An hour is a unit of time based on the second. For everyday use it is defined as 60 minutes, or 3600 seconds. Its definition has changed over time and for a while was defined as of the mean solar day, which is based on the position of the Sun in the sky.
As of 2019, the hour is defined based on the atomic second, which uses a very specific property of a particular atom that is highly exact. Technically, an hour is defined scientifically as 3599-3601 seconds, because in some cases a leap second, +1 or -1 is necessary to ensure that the measured time is exact.
Like most SI units, there are numerous measurements that are derived from an hour. Some examples you may have encountered include:
- speed - kilometer per hour / miles per hour
- man hour - amount of work an average person does in an hour
- working hour - a measure of the number of hours worked, e.g. 40 hour workweek
Hours on a clock
The time of day in English is usually expressed in terms of hours. For example "10 o'clock" refers to both 10 AM and 10 PM. All whole hours can be expressed by adding "o'clock" after the number, though it can be unclear whether you mean the day or nighttime hour. This is why the system that uses the 24-hour clock, sometimes referred to as "military time," is the standard in most parts of the world and is an international standard.
In the 24-hour clock, the hours start with at 0 for midnight and count up to 23, for 11 PM. When using this system, there are a number of different conventions for saying the time out loud, depending on the context and location. In the US, which uses a combination of the 12-hour and 24-hour clock, the hours 12 and below are often still said as they would be in the 12-hour system. In some cases, people may still say "fifteen o'clock" for times above 12, but this is less common in the US.
Pronouncing military time
Since the 24-hour clock is often referred to as military time, it is common to pronounce times in the 24-hour system as the military does. In this method, the hour is always said first, including the zero if the hour is less than 10. The zero is pronounced as "oh." Whole hours are usually pronounced by saying the hour, followed by "hundred hours." For example, 08:00 would be pronounced "oh eight hundred hours," and 23:00 would be pronounced "twenty-three hundred hours." The "hours" is not mandatory though, and in some cases people may just say "oh eight hundred." Hundred is always used though, even for times such as 10:00 and 20:00, we would not say "one-thousand hours" or "two-thousand."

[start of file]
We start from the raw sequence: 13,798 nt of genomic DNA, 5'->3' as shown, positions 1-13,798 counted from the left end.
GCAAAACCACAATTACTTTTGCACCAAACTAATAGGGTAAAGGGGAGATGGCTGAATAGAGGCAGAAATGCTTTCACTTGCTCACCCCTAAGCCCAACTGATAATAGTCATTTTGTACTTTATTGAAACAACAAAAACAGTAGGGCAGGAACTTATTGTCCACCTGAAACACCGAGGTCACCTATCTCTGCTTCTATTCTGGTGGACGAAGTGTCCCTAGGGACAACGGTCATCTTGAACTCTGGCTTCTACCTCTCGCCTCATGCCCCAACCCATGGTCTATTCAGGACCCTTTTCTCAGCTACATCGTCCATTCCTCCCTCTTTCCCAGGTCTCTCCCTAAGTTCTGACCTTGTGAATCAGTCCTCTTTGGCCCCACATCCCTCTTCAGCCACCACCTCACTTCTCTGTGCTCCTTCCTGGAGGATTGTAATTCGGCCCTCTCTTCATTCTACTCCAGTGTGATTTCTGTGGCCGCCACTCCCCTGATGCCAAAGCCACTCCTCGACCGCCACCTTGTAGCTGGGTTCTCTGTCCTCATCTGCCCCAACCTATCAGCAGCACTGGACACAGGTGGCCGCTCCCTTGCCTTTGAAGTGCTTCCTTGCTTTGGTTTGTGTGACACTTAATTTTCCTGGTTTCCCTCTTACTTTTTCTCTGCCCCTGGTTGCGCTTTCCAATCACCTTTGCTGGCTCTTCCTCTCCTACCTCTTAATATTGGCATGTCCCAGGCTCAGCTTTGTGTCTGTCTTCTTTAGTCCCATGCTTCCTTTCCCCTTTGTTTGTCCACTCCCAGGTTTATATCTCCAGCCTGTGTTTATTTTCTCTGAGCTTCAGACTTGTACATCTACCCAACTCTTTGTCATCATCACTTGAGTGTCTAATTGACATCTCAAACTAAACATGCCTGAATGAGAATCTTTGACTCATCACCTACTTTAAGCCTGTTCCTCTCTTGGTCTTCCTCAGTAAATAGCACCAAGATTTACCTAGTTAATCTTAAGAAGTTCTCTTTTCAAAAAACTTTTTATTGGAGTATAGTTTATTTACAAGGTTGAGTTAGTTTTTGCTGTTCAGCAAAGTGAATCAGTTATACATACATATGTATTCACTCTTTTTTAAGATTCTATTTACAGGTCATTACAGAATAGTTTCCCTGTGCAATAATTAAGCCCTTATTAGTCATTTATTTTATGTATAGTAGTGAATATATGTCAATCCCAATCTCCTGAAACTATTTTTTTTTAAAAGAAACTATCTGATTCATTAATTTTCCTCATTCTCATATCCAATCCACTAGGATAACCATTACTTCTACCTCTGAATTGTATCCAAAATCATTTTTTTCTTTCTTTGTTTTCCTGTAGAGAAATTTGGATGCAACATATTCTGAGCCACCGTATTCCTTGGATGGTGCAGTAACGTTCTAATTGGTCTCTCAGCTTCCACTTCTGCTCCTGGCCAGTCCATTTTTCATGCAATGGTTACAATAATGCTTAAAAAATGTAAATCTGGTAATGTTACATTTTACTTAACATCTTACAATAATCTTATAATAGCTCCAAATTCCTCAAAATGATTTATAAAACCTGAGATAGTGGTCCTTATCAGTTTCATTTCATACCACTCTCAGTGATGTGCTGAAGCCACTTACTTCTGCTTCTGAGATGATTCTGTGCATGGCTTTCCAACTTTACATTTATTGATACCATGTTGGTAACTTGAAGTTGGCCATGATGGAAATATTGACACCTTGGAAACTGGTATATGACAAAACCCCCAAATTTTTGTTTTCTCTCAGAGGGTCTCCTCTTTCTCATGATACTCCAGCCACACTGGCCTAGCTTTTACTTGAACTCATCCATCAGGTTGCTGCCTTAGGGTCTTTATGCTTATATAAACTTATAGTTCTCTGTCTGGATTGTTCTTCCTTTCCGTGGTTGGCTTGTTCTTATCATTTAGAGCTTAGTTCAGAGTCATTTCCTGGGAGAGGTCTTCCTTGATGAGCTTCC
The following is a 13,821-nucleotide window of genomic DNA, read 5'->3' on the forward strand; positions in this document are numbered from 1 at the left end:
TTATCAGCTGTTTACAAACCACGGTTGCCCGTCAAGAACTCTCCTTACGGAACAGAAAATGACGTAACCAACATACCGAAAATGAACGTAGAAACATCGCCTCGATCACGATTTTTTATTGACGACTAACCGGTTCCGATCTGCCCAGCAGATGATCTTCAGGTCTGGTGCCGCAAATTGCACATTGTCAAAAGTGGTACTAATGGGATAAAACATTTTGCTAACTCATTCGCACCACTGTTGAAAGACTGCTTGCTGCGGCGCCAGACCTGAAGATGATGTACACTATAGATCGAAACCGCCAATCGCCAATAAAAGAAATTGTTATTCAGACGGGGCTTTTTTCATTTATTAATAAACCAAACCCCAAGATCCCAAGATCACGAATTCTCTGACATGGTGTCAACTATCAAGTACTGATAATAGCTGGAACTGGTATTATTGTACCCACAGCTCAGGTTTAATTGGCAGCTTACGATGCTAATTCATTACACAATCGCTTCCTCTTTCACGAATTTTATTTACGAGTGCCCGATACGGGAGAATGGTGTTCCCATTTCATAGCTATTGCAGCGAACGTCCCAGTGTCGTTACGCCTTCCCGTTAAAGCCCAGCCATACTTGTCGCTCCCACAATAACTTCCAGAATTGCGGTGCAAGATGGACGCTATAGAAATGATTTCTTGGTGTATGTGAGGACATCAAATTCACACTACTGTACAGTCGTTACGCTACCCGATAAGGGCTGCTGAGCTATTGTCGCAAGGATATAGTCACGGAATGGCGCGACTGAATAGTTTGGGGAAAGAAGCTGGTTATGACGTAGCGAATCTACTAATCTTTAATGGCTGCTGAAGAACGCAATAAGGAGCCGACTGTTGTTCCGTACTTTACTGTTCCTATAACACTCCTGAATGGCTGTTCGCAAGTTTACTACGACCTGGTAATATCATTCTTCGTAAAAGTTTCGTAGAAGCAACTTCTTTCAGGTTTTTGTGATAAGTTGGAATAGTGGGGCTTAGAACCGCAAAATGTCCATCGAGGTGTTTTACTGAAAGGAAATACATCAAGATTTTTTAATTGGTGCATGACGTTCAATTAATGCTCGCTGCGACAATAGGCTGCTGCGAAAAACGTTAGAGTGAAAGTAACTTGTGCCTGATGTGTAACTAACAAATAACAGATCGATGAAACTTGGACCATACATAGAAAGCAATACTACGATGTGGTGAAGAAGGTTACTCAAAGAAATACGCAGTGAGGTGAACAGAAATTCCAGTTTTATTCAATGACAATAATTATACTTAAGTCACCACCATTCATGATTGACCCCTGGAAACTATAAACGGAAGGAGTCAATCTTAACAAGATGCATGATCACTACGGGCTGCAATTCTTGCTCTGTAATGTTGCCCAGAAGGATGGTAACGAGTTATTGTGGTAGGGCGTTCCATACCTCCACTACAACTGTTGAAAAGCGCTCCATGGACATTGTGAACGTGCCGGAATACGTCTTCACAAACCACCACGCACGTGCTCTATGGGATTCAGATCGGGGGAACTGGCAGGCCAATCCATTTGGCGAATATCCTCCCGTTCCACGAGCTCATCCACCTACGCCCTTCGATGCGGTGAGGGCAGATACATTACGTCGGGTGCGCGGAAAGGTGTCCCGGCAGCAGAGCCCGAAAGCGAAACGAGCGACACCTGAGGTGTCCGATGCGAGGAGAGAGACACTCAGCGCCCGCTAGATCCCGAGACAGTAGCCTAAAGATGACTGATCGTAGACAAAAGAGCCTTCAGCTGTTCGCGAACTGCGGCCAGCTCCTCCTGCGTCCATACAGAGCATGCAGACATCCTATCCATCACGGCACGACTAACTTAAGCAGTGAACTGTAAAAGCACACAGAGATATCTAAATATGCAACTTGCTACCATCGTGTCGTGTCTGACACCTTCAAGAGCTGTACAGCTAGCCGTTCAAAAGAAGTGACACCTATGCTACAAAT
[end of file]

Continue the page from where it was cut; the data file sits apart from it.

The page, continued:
Although this may seem confusing or difficult to navigate, in most cases when speaking in the context of time, most people will understand the time you are trying to communicate, regardless how you say it.
Examples of how a person may pronounce time in the 24-hour system:
- 08:00 - oh eight hundred hours
- 08:01 - oh eight oh one
- 08:30 - oh eight thirty / half past eight
- 15:50 - fifteen fifty / ten to four
- 15:15 - fifteen fifteen / quarter past three
- 15:10 - fifteen ten
- 15:00 - fifteen hundred / fifteen o'clock
- 00:00 - midnight / zero hundred hours / zero zero zero zero
As you can see, there are many different variations on how to pronounce time on the 24-hour clock, but if you want to make it as clear as possible, within the context of talking about the time, you can say each individual number in the time.
Did you know?
Hours were not always counted starting at midnight (00:00). Back when artificial light didn't exist, a lot of societies based their time systems around the daylight and night hours. Many would count hours starting from sunrise with the middle of the day being the end of the sixth hour. Because of this, hours also used to vary in length because of changes in the number of daylight and night hours caused by changes in the season, as well as differences in location. These hours were called temporal, seasonal, or unequal hours. In some cases, people counted hours starting from sunset, or even midday.
It wasn't until mechanical clocks and the measurement of time became more exact that it became common to break days up based on their number of equal hours, rather than using easily identifiable points in the day (sunrise, noon, sunset) and unequal hours to segment the day.